• Organizations. Actively participate in professional groups such as SIM where you are exposed to peers from across industries.
  • Hiring. Keep yourself on your toes by hiring outsiders who are smarter than you.
  • Diversity. Don’t hire your twin
  • Advisory boards. Participate in those that are vertical agnostic.

Fitting in to please everyone is a worthless pursuit. Avoid that temptation. Hiring outsiders is healthy for your team. This will create more opportunity as new technologies are transferred to the team. Hiring outsiders is beneficial to your organization as you begin to deploy new tools that will enable mission fulfillment. Hiring outsiders advances healthcare. You’ll leverage technology and help reduce the cost of healthcare, elevate patient and clinician satisfaction, and ultimately improve the quality of care.

Most of us German-transplant kids had successful soccer careers in high school and beyond. We helped our coaches take our teams to the next level. Goal! And for at least a few hours each week, we were free from our lederhosen.

Ed Marx is a CIO currently working for a large integrated health system. Ed encourages your interaction through this blog. Add a comment by clicking the link at the bottom of this post. You can also connect with him directly through his profile pages on social networking sites LinkedIn and Facebook and you can follow him via Twitter — user name marxists.

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Currently there are "9 comments" on this Article:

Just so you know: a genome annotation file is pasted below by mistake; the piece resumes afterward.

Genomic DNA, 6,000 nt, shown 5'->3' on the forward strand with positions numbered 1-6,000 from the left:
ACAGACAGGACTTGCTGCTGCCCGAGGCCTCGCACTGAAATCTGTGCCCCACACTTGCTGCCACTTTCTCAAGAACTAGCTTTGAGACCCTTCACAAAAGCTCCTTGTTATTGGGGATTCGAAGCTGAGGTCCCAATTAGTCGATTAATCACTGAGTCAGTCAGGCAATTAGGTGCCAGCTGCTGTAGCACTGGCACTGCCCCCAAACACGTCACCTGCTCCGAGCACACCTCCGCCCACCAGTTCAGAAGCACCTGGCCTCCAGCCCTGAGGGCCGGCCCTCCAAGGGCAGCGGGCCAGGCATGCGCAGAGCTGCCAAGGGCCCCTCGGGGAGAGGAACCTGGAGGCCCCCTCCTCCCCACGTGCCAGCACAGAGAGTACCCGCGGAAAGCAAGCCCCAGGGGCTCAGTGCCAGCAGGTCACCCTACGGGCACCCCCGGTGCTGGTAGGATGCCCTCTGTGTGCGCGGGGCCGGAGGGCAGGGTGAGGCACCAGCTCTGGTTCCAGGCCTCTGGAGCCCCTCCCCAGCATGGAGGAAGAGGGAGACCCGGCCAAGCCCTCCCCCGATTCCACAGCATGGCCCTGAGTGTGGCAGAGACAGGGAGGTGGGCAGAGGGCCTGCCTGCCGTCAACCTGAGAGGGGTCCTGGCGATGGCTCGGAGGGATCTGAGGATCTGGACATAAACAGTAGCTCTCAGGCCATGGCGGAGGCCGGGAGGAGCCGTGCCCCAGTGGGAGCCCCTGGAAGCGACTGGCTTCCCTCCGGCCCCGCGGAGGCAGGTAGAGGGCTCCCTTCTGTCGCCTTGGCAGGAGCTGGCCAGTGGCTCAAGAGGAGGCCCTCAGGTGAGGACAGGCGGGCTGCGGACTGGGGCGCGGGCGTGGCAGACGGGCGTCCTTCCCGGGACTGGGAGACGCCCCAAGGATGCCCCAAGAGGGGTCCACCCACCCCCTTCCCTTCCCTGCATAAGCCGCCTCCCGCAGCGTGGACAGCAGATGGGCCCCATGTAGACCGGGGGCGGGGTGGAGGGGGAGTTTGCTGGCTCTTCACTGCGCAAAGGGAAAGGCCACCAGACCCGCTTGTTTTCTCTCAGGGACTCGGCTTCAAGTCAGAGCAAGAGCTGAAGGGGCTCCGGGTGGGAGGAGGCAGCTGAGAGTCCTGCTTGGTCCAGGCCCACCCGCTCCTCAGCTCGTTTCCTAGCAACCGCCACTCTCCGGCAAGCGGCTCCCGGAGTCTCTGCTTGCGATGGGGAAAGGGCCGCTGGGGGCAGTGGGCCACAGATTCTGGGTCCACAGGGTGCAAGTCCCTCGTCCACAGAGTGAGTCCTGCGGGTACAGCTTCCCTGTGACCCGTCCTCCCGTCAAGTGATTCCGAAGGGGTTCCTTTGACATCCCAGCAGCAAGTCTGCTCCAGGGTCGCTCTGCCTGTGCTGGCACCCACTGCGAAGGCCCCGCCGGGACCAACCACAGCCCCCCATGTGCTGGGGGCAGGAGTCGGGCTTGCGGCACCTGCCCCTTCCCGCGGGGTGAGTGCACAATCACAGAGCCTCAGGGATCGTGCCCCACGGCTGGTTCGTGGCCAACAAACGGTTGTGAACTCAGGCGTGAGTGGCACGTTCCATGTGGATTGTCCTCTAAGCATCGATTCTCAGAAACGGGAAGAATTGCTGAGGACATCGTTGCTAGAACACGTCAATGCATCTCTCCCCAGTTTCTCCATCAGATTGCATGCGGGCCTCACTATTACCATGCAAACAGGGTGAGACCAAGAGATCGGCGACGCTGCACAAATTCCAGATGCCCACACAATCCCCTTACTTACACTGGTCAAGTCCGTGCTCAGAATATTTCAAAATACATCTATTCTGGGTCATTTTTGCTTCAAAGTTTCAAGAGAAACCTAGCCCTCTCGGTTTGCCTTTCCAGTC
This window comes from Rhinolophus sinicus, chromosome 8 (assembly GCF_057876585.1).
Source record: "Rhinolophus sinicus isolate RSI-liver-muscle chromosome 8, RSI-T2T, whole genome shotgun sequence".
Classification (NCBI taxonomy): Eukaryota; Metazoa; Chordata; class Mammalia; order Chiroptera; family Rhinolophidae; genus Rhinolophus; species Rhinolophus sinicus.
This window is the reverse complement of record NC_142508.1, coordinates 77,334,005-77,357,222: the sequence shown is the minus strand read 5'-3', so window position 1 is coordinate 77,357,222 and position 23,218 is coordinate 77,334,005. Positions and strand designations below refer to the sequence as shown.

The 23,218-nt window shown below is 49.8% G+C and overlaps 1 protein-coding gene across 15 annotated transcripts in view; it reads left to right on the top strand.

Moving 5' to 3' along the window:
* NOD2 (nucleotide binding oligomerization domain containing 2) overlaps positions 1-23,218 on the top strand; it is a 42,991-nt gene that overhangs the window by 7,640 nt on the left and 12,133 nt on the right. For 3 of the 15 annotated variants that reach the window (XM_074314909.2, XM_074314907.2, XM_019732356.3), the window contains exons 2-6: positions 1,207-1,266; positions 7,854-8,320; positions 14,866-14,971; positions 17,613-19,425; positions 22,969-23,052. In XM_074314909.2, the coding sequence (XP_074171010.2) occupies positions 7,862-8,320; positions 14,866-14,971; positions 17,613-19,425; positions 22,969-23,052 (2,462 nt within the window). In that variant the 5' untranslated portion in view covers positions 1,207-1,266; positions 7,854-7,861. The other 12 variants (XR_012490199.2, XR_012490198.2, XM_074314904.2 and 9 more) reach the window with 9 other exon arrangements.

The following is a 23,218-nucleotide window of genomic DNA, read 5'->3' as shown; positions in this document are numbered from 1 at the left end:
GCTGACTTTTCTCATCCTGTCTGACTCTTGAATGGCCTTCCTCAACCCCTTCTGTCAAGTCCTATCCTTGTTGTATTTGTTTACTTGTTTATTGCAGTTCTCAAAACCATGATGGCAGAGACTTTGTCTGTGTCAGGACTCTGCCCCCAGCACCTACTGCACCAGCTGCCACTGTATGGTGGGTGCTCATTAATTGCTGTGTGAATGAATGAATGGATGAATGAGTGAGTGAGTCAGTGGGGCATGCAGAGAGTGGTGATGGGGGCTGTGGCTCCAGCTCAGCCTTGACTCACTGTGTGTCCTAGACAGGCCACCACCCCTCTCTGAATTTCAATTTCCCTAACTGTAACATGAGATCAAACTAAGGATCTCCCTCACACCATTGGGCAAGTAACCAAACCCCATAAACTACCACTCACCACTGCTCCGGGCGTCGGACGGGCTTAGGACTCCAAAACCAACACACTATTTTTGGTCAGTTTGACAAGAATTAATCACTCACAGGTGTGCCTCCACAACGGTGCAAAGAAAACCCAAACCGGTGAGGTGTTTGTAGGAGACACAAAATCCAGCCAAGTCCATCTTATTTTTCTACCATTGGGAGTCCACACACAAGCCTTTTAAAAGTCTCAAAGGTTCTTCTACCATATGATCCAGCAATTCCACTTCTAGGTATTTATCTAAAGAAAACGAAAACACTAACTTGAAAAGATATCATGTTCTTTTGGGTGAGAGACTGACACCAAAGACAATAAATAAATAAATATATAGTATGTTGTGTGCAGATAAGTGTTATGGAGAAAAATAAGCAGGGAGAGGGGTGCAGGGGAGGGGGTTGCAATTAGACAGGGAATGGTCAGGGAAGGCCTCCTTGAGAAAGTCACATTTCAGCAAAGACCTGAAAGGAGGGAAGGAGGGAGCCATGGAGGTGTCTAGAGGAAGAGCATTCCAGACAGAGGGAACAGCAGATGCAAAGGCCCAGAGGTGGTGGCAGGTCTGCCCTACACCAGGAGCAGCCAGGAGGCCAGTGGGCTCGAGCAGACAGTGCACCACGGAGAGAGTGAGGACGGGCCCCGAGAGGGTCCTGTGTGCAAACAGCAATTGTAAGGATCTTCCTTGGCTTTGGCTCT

1. Good post.
    I worry that the involvement of the government and regulatory agencies are driving out true innovation for the medical record.
    It’s trapped in an antiquated paradigm, and most of what we consider “the chart” is redundant, unnecessary or silo’ed as each caregiving point is constrained to requirements which may be well-meaning but nevertheless are trapped in very old paradigms.
    Here’s the summary for HIMSS this year: “Meaningful Use, meaningfully connected.”
    Both are still hype, but they are so overwhelming that the EHR itself is more dysfunctional than ever.
    We’ll never get a fresh approach because it will never pass muster with the Central Committees. Didn’t work for the Soviets and won’t work for us.

  2. Don’t discount the skills and IT aptitude of “insider clinicians”. We’re smarter and more versatile than you think.

  3. Thanks, Ed for a great post. Siege sage, Siege sage, hoj, hoj as they used to say in Muenchen. BTW, they do wear long legged Lederhosen on motorcycles. Take care and hope to see you soon.

  4. Great post ED! I once heard of a guy who used waitresses to gather information from his internal customers. They were use to asking questions, reading their customers, and most importantly, listening.

  5. Re: “Skip HIMSS every other year and go to the consumer electronics show instead. You will see things that will eventually be shown at HIMSS three years later.”

    Agree. But suggest that you add AMIA to the rotation. The clinical informatics ideas seen there also show up at HIMSS several years later.

  6. It was pleasure discovering today that we have similar childhood “transplant experiences” however, in reverse. Dallas to Zurich in 1958 and then back home to Dallas in 1962.

    Having grown up around physicians in the family in the 70’s and starting my career with the early pioneers in healthcare IT, in the 1980’s, including Infostat and Health Data Sciences, it is extremely exciting to the work you are your colleagues are doing at THR and to see the vision for the transformation of healthcare in the U.S. finally happening.